How do I increase credit card points

Use credit card points to pay for tax-deductible business expenses

For the sake of simplicity, let's first consider cashback. In general, credit card repayment is for that personal Not taxable use for which business Taxable use, however (a type I'll explain later). The reason for this is that most personal purchases are made with dollars after tax. Usually, you don't subtract the cost of what you bought from your personal income. So if you buy something that costs $ 100 and you get $ 2 back from the CC company, you effectively paid $ 98 for that item, but that wouldn't affect your tax bill. However, since businesses typically deduct most of their expenses, that $ 100 deduction would only have been a $ 98 deduction for business tax purposes. In this case, the USD 2 should be taken into account. Note, however, that you shouldn't consider that $ 2 as income. that would artificially increase your income. This should be treated as a negative expense, similar to returning a purchased item and receiving a CC refund.

Now to your specific questions:

Part 1: As a small business owner, I would like to attend an annual seminar to improve my business. I have enough Credit Card Reward Points to cover my flight, hotel, and rental car. Are these costs still deductible at the value stated on the receipt?

No, these costs are not deductible. When you deduct them, they are completely counteracted by the "refund" you receive for the payments.

Part 2: Does it matter whether these points are accumulated on my personal credit card and not on a business credit card?

It gets hairy here. For example, suppose your company policy calls for employees to make purchases with their own credit cards and submit receipts for reimbursement. In this case, the employer can simply reimburse and would not know or care whether the employee is collecting rewards / points / cashback. The trick is, as an employee, you usually always have to buy business-related items so you can show receipts. If you're getting cashback on the side, there seems to be one rule don't ask, don't tell IRS is okay with. This works the same for heavy business travelers and airline miles. The free vacations users receive as perks are not treated as taxable income. However, I would not bother to abuse this "loophole". Usually things like travel (flight, hotel, rental car, meals) are expected. But I wouldn't buy 100 corporate laptops on your personal card and ask the company to reimburse you. The company should buy these 100 laptops on one company card and effectively reduce the selling price through the cashback received. (Or, more realistically, negotiate a better discount with your account manager and just cut out a check for them.)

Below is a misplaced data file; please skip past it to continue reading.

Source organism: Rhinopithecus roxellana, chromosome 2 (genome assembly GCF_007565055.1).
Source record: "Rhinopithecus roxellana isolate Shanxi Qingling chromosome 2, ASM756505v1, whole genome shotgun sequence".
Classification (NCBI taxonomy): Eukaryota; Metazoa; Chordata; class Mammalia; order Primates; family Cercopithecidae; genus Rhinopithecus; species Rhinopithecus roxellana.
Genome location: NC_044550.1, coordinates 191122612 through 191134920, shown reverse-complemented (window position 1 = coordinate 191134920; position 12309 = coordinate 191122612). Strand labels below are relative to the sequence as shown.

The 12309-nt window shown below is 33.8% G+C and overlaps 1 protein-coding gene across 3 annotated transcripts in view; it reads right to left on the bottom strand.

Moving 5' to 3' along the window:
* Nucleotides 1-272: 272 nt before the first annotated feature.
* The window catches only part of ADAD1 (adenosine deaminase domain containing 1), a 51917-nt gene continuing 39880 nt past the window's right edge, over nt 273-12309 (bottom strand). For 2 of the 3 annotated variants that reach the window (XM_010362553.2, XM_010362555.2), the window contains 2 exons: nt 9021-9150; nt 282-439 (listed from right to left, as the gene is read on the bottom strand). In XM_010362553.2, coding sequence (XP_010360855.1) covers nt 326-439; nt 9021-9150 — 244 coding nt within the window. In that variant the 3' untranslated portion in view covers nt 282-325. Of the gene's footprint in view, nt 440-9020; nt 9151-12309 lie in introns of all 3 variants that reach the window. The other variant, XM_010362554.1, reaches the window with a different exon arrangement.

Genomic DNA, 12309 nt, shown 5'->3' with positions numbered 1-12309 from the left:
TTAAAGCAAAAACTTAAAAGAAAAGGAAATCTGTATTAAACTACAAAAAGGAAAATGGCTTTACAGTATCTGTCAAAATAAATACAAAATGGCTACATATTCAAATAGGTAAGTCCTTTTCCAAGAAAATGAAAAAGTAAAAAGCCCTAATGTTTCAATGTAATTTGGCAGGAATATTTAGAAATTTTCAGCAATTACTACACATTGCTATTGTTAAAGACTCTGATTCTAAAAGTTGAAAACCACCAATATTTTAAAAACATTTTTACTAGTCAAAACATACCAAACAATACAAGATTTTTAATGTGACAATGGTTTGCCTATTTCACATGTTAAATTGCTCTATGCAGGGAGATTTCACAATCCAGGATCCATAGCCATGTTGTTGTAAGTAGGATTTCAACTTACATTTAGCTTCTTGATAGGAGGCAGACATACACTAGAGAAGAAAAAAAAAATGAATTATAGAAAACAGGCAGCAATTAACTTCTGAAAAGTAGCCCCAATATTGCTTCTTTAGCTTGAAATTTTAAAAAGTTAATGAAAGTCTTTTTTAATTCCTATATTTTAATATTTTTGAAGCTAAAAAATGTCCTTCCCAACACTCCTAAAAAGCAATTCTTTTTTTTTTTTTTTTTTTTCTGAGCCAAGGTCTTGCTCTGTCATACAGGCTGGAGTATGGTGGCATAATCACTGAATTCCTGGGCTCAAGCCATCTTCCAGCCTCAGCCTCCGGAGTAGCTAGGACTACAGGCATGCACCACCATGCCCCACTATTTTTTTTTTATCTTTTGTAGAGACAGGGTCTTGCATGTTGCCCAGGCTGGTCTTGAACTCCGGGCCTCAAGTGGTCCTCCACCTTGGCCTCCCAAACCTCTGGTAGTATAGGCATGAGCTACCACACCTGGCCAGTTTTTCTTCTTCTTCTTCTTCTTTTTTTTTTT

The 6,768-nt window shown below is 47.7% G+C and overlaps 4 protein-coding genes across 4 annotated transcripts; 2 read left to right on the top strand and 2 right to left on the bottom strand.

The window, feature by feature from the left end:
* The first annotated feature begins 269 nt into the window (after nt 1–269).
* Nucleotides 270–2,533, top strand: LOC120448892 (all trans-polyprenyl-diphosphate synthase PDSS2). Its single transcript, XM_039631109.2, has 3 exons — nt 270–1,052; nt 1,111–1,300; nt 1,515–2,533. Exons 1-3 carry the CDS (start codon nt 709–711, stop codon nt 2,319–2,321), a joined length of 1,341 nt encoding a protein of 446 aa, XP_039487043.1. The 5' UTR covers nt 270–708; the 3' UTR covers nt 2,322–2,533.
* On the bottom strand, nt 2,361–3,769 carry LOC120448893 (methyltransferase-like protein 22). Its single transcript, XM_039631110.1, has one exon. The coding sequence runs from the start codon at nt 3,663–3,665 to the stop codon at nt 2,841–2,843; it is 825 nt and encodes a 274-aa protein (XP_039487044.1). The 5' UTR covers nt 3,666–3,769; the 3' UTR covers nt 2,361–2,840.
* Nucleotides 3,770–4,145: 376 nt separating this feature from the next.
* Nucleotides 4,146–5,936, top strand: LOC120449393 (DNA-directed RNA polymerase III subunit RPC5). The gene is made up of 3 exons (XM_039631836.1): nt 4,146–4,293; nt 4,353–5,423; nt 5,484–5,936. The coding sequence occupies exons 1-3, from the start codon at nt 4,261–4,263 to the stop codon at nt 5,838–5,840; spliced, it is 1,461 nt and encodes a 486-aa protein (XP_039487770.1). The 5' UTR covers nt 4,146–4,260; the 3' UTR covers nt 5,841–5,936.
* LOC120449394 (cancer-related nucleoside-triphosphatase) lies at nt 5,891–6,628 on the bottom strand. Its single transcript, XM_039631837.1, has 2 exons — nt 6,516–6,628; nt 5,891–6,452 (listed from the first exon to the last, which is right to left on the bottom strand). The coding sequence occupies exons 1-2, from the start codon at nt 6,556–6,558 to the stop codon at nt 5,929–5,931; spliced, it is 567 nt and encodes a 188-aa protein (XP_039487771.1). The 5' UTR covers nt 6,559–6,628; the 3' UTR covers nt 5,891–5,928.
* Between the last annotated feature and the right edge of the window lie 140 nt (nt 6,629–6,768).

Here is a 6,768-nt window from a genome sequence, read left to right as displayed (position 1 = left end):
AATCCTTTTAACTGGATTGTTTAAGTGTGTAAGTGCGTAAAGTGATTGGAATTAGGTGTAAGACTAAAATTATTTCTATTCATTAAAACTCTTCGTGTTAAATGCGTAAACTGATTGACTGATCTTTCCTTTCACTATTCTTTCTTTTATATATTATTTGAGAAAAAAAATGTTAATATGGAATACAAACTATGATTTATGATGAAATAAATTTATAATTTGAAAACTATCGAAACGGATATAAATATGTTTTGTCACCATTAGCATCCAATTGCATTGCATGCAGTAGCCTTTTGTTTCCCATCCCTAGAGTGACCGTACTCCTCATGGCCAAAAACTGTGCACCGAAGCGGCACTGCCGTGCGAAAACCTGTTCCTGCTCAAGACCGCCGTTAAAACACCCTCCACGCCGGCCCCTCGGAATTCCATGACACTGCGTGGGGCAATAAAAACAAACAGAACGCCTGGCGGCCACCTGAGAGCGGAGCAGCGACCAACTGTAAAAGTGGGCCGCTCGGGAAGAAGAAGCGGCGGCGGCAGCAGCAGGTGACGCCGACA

Part 3: Is there a difference between credit card points and brand loyalty points? If the rental car were paid for with points collected directly on the car rental company's (no CC) loyalty system, would this lead to a different result?

There is no difference. Perhaps the easiest way to think about it is that you can only deduct what costs you actually incur. In other words, the expense should appear on a bank or CC statement. If you volunteer and work for a charity for 10 hours, you cannot call this a "donation" of any amount of money as there is no actual payment that would appear on a bank statement. Instead, you could have billed the charity for your 10 hours of work and then turned around and returned the same amount to them, but in the end it's a wash.


In other words, it's probably just too complicated to deal with the few dollars in taxes you could save ...?


@keshlam - Hehe. If you are able to save enough taxes by shifting the rewards to personal CCs so that it is actually worth doing, then you should consider that you may be breaking legal boundaries as well.